200 years in the making

Mizzou faculty, staff, students and alumni celebrate the Missouri bicentennial and prepare to share their expertise at this weekend’s “Together for ’21 Fest.”

jesse hall with "together for 21 festival" banner on it and blue sky above

Aug. 3, 2021

The University of Missouri has partnered with the State Historical Society of Missouri to organize and host events celebrating Missouri’s 200th anniversary. MU faculty, staff, students and alumni will help bring the festival to life Aug. 6 through 8 at free events across campus and in our community. Here are a few to take note of:

Missouri: Heart of the Nation VR Gallery

Friday, Aug. 6, from 9 to 9:50 a.m. — Cook Hall, Center for Missouri Studies

MU engineering faculty members and the associate curator of European and American art from the Museum of Art and Archaeology will discuss the process of developing the Missouri: Heart of the Nation virtual reality exhibit.

“I am looking forward to the first-time virtual reality users’ expressions and reactions as they first experience this exhibition,” said Chip Gubera, director of Undergraduate Studies, IT Program in the College of Engineering. “Missourians have come a long way in 200 years. This gallery celebrates Missouri’s past through a forward-looking technology that is spectacular to experience.”

Bicentennial of the Missouri Judiciary with Judge (and alumna) Mary Russell

Friday, Aug. 6, from 10 to 10:50 a.m.– Hamra Classroom, Center for Missouri Studies

Missouri Supreme Court Judge Mary R. Russell will present on the history of Missouri’s judges and milestone events and cases shaping our judiciary history. Russell is a 1983 graduate of the MU School of Law.

Missouri: Heart of the Nation

Friday, Aug. 6, from 10 a.m. to 2 p.m. and Saturday, Aug. 8, from noon to 4 p.m. – Lafferre Hall (VR Lab) / Jesse Hall Rotunda

This interactive art exhibit designed by Mizzou engineering students offers an opportunity to view the entire Scruggs-Vandervoort-Barney Collection, composed of 98 paintings. The collection was commissioned in 1946-47 by owners of the St. Louis department store Vandervoort’s and highlights agricultural, industrial and recreational activities across the state.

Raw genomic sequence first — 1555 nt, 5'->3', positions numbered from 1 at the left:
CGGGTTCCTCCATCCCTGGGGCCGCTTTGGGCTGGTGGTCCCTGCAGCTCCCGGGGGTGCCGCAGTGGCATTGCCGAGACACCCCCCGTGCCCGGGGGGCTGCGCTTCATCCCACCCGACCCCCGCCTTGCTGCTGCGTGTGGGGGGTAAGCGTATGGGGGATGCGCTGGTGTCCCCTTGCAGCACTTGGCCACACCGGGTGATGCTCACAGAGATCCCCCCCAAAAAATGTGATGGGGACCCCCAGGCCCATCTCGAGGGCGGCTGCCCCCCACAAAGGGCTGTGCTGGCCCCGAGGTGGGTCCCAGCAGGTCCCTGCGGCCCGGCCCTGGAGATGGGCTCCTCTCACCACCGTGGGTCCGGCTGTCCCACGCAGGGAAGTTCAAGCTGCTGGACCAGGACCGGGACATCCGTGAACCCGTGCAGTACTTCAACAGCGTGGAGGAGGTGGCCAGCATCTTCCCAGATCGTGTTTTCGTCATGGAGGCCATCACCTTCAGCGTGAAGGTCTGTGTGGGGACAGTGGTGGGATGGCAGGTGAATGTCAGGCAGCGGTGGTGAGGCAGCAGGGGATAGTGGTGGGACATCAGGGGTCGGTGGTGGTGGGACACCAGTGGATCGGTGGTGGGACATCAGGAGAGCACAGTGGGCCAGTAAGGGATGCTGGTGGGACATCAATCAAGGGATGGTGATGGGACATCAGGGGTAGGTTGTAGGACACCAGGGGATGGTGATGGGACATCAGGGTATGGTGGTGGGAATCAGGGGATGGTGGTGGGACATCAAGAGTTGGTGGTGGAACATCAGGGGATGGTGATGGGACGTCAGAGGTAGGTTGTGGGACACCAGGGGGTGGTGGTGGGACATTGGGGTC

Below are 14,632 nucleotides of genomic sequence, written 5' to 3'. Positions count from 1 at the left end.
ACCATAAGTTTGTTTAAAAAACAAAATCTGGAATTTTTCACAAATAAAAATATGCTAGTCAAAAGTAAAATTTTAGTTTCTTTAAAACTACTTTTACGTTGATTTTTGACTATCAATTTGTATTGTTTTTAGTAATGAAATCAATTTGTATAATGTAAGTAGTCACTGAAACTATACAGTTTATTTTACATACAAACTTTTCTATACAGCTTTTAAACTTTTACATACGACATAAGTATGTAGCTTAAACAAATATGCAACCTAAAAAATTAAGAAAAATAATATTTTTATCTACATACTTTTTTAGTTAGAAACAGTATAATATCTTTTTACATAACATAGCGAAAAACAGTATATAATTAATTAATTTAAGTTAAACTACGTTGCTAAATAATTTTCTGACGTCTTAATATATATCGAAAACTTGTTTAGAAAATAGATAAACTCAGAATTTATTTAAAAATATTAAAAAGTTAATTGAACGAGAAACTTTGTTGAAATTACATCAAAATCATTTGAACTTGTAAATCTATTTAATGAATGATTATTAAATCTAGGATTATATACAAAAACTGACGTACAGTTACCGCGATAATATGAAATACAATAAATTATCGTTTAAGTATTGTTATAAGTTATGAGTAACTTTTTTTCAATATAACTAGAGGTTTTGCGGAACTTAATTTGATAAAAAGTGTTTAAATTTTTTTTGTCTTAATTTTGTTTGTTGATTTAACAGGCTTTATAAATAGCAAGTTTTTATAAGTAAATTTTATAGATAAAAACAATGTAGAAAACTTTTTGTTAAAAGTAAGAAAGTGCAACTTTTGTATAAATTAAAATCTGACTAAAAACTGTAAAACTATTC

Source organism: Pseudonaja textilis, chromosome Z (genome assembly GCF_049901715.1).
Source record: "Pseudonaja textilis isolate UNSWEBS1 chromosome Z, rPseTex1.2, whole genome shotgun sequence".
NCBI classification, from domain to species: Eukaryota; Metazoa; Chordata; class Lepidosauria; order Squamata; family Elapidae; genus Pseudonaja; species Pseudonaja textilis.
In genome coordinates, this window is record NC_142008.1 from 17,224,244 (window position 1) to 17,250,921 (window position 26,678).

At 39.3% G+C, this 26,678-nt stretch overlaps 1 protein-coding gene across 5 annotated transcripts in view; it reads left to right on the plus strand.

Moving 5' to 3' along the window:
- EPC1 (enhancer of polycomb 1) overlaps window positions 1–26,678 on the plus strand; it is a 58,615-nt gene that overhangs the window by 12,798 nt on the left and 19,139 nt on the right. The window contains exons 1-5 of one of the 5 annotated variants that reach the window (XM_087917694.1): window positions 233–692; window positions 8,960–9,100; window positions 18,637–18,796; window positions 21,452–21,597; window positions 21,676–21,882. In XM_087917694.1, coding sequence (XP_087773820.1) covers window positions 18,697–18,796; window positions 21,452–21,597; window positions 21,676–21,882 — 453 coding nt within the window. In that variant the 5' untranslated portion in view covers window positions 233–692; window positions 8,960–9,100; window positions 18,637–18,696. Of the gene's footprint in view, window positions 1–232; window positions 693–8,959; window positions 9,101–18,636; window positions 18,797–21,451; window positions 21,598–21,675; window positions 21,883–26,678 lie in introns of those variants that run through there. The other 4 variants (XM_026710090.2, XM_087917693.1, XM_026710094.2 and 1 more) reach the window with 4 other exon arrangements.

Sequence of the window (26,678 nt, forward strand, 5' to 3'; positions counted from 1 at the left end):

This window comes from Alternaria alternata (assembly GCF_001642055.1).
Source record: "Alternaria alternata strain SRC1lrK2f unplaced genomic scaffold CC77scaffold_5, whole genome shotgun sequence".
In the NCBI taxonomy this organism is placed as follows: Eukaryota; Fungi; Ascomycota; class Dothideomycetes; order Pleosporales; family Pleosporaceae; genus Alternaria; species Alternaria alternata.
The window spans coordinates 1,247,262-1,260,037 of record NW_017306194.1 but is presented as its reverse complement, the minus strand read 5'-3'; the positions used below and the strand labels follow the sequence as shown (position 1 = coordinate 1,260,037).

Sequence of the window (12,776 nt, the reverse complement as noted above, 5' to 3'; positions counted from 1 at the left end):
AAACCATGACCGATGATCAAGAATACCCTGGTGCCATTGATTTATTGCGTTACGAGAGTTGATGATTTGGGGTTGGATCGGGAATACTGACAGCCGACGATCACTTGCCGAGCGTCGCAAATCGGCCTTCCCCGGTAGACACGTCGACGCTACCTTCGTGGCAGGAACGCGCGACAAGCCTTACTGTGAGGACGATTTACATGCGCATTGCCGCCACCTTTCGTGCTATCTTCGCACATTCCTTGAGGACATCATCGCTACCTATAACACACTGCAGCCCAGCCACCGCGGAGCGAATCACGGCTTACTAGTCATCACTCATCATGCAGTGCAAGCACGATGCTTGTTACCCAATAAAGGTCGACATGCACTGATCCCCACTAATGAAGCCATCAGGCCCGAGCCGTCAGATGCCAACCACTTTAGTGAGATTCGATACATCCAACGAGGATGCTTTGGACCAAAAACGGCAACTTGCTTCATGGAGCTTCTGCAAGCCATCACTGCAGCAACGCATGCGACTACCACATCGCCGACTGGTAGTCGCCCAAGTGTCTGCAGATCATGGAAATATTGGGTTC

“Our event presents an art collection in a completely new way that reflects Missouri’s natural beauties, life, activities, culture and history,” said Fang Wang, assistant teaching professor in the College of Engineering. “I expect many will have their first experience and interaction with virtual reality technology through our event, and I hope they will enjoy this new way of viewing an art exhibit.”

Book talk: Jeffrey L. Pasley

Friday, Aug. 6, from 2 to 2:50 p.m. – Cook Hall, Center for Missouri Studies

Jeffrey L. Pasley, professor of history and associate director of the Kinder Institute on Constitutional Democracy, will present on his recent publication, A Fire Bell in the Past: The Missouri Crisis at 200 (Vol. 1) Western Slavery, National Impasse. Pasley, a native of Topeka, Kansas, did some of the first historical research of his life (as a teenager) at the State Historical Society of Missouri. He has taught at Mizzou since 1999.

“I have found that most Missourians are quite surprised to discover that there is a major historical event historians refer to as the ‘Missouri Crisis,’” Pasley said. “As a historian, my hope for Missouri is that we will be able to think more clearly about our state’s present problems, and brighten its future prospects, if we are more honest and well-informed about its past.”

Latinx Communities in Missouri

Friday, Aug. 6, from 2 to 3:50 p.m. – Hamra Classroom, Center for Missouri Studies

Curators’ Distinguished Professor Juanamaría Cordones-Cook will present her documentary Nancy Morejón: Famous Landscapes. In it, she offers an intimate view of the inner world, intellectual journey and life experiences of Nancy Morejón, one of the most notable poets of the contemporary Afro-Cuban Renaissance. Following the documentary, Cordones-Cook will share her views about the diverse racial and cultural identities of the Latinx communities in Missouri.

“The University of Missouri has become Nancy Morejón’s home in the U.S.,” said Cordones-Cook. “In her numerous visits to our university, she has also nurtured a strong connection between the people of Missouri and Cuba to the point that MU has become a destination for Cuban writers and artists. I hope that Missouri keeps opening its cultural borders and embraces diversity and the enrichment that comes with it.”

Missouri on Mic

Saturday, Aug. 7, from 10 a.m. to 3 p.m. – Peace Park, across from the State Historical Society of Missouri

What comes to mind when you think of Missouri? What do you hope for future Missourians? A team of MU School of Journalism students will be asking these and other questions and recording oral histories at the Missouri on Mic traveling audio booth. KBIA News listeners will have a chance to hear some of these stories in the fall, and the stories will also appear at Ragtag Cinema later in the year.

Janet Saidi, KBIA assistant news director, said participants are asked to share their thoughts about Missouri, among other topics. "'What’s your life been like the past year? What do you think of Missouri? And what does Missouri mean to you?' You get so many different kinds of viewpoints,” she said. “Basically, people are just telling us what’s on their mind. We get a range of experiences — very funny, quite, sad, and tragic experiences.”

Note: As you make plans to attend events on campus, be sure to follow the latest Show Me Renewal guidelines.

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